FRACTURE TOUGHNESS OF FILAMENT-WOUND COMPOSITES. PART I. EFFECT OF MATERIAL VARIABLES.
NAVAL RESEARCH LAB WASHINGTON D C
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The application of the theory of linear fracture mehcanics to quasi-brittle, glass- reinforced-plastic composites is an important first step in understanding the basic mechanisms of failure of these materials. In this study, a simple test technique sensitive to small changes in the material based on fracture mechanics concepts. Six different resin-glass combinations were tested. The results of these tests indicate that a there is no difference in the fracture strenght of composites made with either E-glass or S- glass, b composites with 5-mil-diam fibers have a lower resistance to crack propagation than those with conventional 0.4 mil-diam fibers, and c a filament-wound composite has a much lower fracture toughness in the Bstaged state than in the fully cured state. In water immersion was investigated. These tests demonstrate that with the exception of the composite made with the large-diameter 5-mil fibers there is no sysematic decline in fracture strength due to water immersion for periods up to 6 months. Author, modified FOR PERIODS UP TO 6 MONTHS. Author, modified-PL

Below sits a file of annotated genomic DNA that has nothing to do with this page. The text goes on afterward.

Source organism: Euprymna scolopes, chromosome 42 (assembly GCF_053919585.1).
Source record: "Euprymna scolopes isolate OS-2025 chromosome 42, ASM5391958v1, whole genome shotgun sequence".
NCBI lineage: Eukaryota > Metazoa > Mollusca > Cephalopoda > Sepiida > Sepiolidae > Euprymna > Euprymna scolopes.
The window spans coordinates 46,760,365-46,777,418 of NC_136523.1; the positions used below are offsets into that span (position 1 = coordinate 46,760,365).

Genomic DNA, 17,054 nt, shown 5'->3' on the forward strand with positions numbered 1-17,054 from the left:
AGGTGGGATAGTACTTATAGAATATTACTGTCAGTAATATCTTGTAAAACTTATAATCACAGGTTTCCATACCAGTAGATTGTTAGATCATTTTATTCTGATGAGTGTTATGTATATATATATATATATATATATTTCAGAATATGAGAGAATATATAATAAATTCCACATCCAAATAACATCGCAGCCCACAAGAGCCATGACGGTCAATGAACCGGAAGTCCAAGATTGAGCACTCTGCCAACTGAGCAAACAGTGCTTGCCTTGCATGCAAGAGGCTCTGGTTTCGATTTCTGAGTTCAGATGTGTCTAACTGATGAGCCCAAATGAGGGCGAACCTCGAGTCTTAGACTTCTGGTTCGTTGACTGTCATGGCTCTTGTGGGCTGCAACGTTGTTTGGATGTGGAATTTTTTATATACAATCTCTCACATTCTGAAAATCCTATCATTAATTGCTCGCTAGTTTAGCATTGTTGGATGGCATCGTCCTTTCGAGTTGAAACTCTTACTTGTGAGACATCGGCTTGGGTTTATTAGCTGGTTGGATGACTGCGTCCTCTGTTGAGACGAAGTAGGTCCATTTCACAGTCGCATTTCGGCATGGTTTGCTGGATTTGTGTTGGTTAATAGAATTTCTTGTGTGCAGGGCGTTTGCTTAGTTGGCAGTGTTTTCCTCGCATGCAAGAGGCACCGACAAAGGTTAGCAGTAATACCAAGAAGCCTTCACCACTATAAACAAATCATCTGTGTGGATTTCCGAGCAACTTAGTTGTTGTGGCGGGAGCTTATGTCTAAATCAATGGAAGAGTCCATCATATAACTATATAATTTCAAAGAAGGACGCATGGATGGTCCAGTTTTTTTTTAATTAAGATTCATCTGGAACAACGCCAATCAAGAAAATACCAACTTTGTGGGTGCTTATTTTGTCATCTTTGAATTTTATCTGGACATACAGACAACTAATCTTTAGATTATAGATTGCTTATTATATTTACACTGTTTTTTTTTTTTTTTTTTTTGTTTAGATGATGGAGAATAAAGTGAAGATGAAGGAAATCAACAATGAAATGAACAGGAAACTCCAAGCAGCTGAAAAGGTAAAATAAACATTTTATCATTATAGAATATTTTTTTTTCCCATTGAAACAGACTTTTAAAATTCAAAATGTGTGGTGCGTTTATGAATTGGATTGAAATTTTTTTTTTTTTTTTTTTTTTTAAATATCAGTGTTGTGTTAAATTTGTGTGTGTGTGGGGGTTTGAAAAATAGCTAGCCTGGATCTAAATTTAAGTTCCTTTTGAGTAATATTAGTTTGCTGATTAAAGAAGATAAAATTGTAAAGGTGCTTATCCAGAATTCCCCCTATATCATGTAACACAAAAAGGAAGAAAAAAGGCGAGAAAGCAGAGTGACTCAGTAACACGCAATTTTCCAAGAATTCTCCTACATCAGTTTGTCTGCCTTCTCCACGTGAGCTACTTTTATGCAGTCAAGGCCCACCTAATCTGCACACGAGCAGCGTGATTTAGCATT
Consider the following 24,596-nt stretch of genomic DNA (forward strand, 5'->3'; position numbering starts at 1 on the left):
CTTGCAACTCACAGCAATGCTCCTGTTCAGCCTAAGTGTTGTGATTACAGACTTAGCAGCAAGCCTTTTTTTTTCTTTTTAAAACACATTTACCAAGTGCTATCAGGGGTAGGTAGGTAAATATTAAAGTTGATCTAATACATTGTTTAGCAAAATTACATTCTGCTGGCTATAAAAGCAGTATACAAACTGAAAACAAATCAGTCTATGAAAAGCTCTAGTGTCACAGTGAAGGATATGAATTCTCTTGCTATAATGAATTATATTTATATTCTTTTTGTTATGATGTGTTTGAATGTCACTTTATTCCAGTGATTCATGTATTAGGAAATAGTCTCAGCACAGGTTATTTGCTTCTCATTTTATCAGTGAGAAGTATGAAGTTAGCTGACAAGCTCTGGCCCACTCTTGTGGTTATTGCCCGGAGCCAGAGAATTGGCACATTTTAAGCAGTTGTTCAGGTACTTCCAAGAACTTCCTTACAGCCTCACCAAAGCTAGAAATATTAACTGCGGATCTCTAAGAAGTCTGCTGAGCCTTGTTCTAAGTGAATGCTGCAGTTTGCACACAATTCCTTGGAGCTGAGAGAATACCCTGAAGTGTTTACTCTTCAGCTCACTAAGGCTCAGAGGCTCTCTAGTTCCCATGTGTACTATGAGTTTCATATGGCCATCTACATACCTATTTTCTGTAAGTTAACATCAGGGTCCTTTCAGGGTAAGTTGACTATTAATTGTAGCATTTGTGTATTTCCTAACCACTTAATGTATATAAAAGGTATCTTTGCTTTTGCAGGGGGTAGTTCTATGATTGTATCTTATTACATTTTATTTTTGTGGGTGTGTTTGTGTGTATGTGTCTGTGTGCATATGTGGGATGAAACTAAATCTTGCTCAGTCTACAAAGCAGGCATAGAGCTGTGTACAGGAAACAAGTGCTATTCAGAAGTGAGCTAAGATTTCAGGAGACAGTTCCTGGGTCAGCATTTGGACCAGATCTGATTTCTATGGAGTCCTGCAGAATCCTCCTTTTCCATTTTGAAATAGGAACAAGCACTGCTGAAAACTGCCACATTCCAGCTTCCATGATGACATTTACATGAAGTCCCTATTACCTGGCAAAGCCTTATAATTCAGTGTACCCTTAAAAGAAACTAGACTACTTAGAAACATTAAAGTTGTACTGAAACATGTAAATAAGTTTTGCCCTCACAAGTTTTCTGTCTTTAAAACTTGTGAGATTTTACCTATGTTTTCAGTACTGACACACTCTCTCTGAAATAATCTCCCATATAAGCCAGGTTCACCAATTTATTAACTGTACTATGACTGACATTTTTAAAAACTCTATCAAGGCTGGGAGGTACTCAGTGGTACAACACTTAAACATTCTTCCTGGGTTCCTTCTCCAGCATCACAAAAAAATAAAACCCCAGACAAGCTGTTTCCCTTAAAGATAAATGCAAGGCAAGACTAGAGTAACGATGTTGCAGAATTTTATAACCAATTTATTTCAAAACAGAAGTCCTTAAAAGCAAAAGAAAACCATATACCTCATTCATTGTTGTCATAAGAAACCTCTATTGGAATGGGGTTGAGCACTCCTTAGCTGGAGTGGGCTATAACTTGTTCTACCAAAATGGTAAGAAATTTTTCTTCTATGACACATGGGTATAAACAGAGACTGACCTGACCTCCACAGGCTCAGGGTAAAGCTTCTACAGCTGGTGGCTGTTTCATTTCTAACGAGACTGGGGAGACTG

- Laminates and Composite Materials